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Re: Internationalized Domain Names (IDNs) in progress

From: Martin Duerst <duerst@it.aoyama.ac.jp>
Date: Thu, 25 Oct 2007 16:02:43 +0900
Message-Id: <6.0.0.20.2.20071024171149.0818db10@localhost>
To: Daniel Dardailler <danield@w3.org>
Cc: Najib Tounsi <ntounsi@emi.ac.ma>, "'WWW International'" <www-international@w3.org>, W3C Offices <w3c-office-pr@w3.org>, public-i18n-core@w3.org

Hello Daniel,

At 21:41 07/10/23, Daniel Dardailler wrote:
>Hello Martin, all
>
>ICANN heard/hears very well the complaints of those who say they are taking too much time to i18nize DNS, not to mention localize it, so I'm not sure adding our own critics would help.

Good to hear. Are they just hearing, or are they actually listening?

>I've always been told that the tests were necessary and long because of the paramount importance of the root integrity, which I have a hard time pushing against personnally since I pushed for more QA at W3C from day one (at the price of speed, clearly) to ensure better testing of our specs.

I don't want to question the importance of the root integrity. But the last test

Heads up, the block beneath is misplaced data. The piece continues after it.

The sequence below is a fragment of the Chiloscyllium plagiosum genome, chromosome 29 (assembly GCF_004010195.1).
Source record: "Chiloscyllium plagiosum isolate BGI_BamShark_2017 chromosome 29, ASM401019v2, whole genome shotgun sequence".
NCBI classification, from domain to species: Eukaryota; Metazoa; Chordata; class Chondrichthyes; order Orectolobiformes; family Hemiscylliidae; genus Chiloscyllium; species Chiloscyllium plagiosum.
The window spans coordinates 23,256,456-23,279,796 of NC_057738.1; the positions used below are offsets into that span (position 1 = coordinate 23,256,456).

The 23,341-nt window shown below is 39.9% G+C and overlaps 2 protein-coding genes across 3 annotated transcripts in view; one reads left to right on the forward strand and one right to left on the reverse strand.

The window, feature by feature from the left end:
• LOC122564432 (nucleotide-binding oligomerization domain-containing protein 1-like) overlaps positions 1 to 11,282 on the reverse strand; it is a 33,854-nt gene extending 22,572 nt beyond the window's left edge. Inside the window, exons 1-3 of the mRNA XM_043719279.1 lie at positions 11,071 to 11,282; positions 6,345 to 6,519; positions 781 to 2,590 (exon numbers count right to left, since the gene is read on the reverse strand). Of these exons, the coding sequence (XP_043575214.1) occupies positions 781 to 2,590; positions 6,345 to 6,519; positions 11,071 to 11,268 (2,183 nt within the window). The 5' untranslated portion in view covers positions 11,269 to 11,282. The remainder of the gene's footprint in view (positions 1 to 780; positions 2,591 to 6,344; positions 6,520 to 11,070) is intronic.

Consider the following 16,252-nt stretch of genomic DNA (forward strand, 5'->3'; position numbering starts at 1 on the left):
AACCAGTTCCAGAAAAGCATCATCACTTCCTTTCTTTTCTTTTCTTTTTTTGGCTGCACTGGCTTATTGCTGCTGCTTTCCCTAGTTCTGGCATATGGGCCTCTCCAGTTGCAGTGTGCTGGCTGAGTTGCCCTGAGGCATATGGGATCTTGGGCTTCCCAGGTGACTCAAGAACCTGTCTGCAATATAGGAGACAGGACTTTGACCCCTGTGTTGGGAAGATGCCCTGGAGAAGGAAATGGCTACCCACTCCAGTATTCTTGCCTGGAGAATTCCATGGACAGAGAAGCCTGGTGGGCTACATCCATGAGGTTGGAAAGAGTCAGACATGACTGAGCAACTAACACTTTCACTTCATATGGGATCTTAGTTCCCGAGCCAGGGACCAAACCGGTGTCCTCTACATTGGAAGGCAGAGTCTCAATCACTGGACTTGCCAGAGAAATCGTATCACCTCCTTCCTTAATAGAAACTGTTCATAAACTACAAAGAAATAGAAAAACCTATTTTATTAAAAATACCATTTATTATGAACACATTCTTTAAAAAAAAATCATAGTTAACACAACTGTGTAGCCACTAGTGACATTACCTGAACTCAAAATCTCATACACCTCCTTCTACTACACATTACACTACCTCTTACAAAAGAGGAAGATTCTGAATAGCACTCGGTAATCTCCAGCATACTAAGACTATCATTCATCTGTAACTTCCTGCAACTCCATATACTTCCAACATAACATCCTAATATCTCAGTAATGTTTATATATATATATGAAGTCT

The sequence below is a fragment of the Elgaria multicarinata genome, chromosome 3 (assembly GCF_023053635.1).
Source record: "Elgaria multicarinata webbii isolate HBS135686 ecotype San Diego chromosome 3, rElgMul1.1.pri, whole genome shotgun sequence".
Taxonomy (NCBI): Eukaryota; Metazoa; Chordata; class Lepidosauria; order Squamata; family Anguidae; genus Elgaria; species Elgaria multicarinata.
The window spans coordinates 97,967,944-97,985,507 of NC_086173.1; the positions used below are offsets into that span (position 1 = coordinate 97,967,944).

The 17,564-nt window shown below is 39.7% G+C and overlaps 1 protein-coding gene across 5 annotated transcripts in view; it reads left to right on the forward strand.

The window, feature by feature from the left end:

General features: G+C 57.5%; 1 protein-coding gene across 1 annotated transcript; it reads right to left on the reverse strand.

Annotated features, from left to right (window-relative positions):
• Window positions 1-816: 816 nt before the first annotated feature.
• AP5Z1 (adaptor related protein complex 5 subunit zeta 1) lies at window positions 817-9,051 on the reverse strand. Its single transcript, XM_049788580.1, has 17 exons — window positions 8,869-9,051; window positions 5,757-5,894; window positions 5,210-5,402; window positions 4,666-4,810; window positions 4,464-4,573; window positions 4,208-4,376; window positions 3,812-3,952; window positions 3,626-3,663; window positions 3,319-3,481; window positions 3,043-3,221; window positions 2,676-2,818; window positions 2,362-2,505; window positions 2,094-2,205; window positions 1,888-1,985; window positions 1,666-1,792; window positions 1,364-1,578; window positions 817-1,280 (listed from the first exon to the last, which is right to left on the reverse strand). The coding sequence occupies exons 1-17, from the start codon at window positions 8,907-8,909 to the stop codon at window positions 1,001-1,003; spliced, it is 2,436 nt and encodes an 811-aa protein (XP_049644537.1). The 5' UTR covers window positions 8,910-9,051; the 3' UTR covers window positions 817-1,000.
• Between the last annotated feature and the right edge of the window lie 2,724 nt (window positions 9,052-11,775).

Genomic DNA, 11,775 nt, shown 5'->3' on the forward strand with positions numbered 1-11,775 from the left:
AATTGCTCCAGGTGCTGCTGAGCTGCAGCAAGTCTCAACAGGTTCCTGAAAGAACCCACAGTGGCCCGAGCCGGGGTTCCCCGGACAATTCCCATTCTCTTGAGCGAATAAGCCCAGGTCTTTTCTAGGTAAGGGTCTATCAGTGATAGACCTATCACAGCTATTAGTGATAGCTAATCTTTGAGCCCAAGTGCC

I remember was about a year ago, and everybody who knew anything about the DNS
was able to predict that it wouldn't cause any problems way beforehand. I'm all
for tests, and I know they take some time, but I know the difference
between testing for real and testing to let time pass when I see it.


>The real issue today is the policy debate for creating new TLDs by the dozen, and whether or not the system will scale right away in the IDN space.

Scaling issues are definitely difficult to predict, but for that,
most kinds of testing doesn't help. And adding IDN TLDs shouldn't
be done in a way that suddenly increases the number of TLDs by an
order of magnitude. Adding just the IDN ccTLDs in what I call the
first stage below will probably less than double the overall number